Mehdi Khalaji, a Qom-trained Shiite theologian, is the Libitzky Family Fellow at The Washington Institute.
However hard it seems for Iran to fight against the United States’ “soft war,” nothing appears easier and less costly than mobilizing Iranians worldwide against Saudi Arabia or poisoning their consciencewith anti-Arab sentiments.
October 4, 2016
However hard it seems for Iran to fight against the United States’ “soft war,” nothing appears easier and less costly than mobilizing Iranians worldwide against Saudi Arabia or poisoning their conscience with anti-Arab sentiments.
The Islamic Republic was always criticized by traditional clergy for its pan-Islamic tendencies, overlooking Shiite identity, and prioritizing its political agenda over the sectarian cause. On the other hand, millions of Iranians are unhappy with Shiite-Islamic orientations of Iran’s regional and foreign policies. Engaging in a public “wild word war” against Iran is nothing but to play a game whose rules are set by the Islamic Republic: both groups of critics rally behind Iran and find not only Iran’s anti-Saudi policies but also the regime’s military intervention in various parts of the region thoroughly legitimate and necessary.
Along with the complex socio-cultural fabric of Iranian people, there all kinds of religious, nationalist, leftist, and rightist motivations to “hate” Saudi Arabia, believing in Iran’s absolute right to confront Arab ambitions and aspirations in the region. This is why no one should be shocked to see the silent face of Iranian democratic opposition or clergy vis-a-vis the human catastrophe in Syria, for which the Iranian regime is partially responsible. One should not look for the origin of anti-Arab sentiments in ancient time: the collective memory of Iranians is full of vivid images of the eight-year Iran-Iraq war in which most Arab governments left Iran alone and supported its enemy.
When the Saudi senior mufti calls Iranians – indiscriminately - “non-Muslims,” Iranians hail Ayatollah Khamenei’s stance when he calls Saudi government “a damned bad tree,” an allusion to a verse from the Quran (Ibrahim:26): “the parable of a bad word is a bad tree: uprooted from the face of earth, it has no stability”.
Relying on the MEK for regime change is like using a hammer to deconstruct a sophisticated electronic machine. If regime change is assumed a plausible, cost-effective, and balanced option, deep knowledge about the nature of the regime is the first step. But in the last four decades, Saudis have proven their lack of knowledge about Iranian perception of Saudi-Arabs, the nature of the regime they desire to change, and the regime’s various opposition groups, as well as Iranian public perception about MEK.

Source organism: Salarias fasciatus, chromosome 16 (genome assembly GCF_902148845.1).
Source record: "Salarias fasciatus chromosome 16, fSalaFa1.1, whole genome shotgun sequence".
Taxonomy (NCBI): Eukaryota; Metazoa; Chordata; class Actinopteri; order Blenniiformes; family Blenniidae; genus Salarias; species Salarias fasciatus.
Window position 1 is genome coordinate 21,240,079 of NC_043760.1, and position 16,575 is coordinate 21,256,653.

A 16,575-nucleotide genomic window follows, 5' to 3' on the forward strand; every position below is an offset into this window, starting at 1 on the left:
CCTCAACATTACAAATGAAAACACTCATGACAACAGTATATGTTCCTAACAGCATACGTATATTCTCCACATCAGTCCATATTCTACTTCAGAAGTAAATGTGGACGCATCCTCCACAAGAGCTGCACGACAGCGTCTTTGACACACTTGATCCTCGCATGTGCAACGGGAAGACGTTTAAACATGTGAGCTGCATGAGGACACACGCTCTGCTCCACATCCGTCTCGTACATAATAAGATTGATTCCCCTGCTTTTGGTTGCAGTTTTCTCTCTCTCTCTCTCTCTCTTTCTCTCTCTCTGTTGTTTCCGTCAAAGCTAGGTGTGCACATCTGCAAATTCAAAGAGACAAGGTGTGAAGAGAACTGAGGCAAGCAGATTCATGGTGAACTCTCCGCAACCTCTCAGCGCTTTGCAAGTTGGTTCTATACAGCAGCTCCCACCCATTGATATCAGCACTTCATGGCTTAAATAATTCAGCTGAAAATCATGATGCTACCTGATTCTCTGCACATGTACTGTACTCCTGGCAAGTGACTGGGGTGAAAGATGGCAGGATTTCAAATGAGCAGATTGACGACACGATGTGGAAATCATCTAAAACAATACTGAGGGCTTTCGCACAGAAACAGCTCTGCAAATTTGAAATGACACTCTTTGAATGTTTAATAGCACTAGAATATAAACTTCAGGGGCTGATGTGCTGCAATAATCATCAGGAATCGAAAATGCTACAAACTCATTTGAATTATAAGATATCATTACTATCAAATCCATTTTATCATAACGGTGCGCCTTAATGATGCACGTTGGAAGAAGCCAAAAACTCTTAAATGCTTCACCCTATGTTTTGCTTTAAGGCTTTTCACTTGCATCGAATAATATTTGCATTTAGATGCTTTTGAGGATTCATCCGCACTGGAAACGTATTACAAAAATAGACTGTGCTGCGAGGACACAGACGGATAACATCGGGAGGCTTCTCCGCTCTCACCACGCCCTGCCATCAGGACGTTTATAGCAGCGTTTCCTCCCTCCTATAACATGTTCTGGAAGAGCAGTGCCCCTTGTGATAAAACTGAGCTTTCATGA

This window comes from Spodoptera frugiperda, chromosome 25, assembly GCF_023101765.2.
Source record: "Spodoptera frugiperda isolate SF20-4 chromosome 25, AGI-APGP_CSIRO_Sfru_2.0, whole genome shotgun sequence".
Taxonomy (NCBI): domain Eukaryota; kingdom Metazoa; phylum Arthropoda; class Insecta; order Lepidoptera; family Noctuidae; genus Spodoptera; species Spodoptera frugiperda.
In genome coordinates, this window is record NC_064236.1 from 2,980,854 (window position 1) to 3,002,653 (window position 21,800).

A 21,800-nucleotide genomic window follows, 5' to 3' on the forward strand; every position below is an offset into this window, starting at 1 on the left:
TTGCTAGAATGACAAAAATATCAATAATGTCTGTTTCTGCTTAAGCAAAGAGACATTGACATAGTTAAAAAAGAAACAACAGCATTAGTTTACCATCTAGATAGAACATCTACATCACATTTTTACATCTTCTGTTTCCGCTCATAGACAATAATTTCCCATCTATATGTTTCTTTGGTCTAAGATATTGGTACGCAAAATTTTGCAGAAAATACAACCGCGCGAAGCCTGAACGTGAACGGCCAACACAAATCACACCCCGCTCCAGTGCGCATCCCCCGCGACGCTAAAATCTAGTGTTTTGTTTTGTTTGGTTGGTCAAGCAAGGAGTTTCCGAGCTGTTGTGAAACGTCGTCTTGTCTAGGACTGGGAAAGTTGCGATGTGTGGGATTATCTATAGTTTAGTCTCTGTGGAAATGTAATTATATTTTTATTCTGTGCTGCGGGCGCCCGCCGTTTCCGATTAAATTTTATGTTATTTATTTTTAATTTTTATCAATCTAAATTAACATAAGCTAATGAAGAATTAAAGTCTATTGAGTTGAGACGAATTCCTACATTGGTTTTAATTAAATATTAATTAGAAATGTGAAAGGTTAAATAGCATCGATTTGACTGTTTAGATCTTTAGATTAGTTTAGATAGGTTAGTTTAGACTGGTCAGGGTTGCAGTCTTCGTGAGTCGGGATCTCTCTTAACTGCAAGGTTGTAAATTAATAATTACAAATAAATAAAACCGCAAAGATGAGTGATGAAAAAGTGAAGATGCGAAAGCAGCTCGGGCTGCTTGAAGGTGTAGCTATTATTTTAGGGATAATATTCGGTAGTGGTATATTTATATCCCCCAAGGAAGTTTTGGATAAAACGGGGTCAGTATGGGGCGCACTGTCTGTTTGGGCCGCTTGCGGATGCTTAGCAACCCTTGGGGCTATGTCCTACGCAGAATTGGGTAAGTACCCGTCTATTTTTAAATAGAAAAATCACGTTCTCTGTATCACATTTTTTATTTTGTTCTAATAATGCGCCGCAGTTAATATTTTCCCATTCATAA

Despite being the most organized opposition group, MEK is the most notorious organization which finds the least support among Iranians inside and outside the country. There are many reasons for this: its structure is more similar to a cult than a political entity; it is more Islamist than Islamic Republic (one only has to look at its dress code for female members); it is less democratic than the regime it dreams to change; and most importantly, its alliance with the enemy at war, Saddam Hussein, fighting with him against Iran during the war. There is no better self-defeating strategy than supporting MEK publicly or associating with it in confronting Iran. This proves Iranian government claims: our enemies are not only the government’s enemies but the people’s enemies. For the overwhelming majority of Iranians, both Saddam Hussein and the MEK’s anti-Iran role in the war were charged by Saudi money.
Ignoring such perceptions, engaging in inflammatory rhetoric against Iran or Iranians, avoiding accountability for incidents like Mena and fueling the fire of sectarian tensions could only empower the radical hardcore of the Islamic Republic, legitimizing its destabilizing, aggressive regional policies and restoring its ties with potential future or former domestic critics.
No one is able change the regime if he overlooks his own image in people's minds. Saudis have the right to be worried about Iran’s regional agenda and aspirations. But this is not enough. Acquiring deep knowledge about the government, the people, and the opposition is vital. Instead of self-defeating policies like relying on the MEK, it would be wiser if Saudis start thinking about designing effective cutting-edge frameworks and apparatus for public diplomacy toward Iran.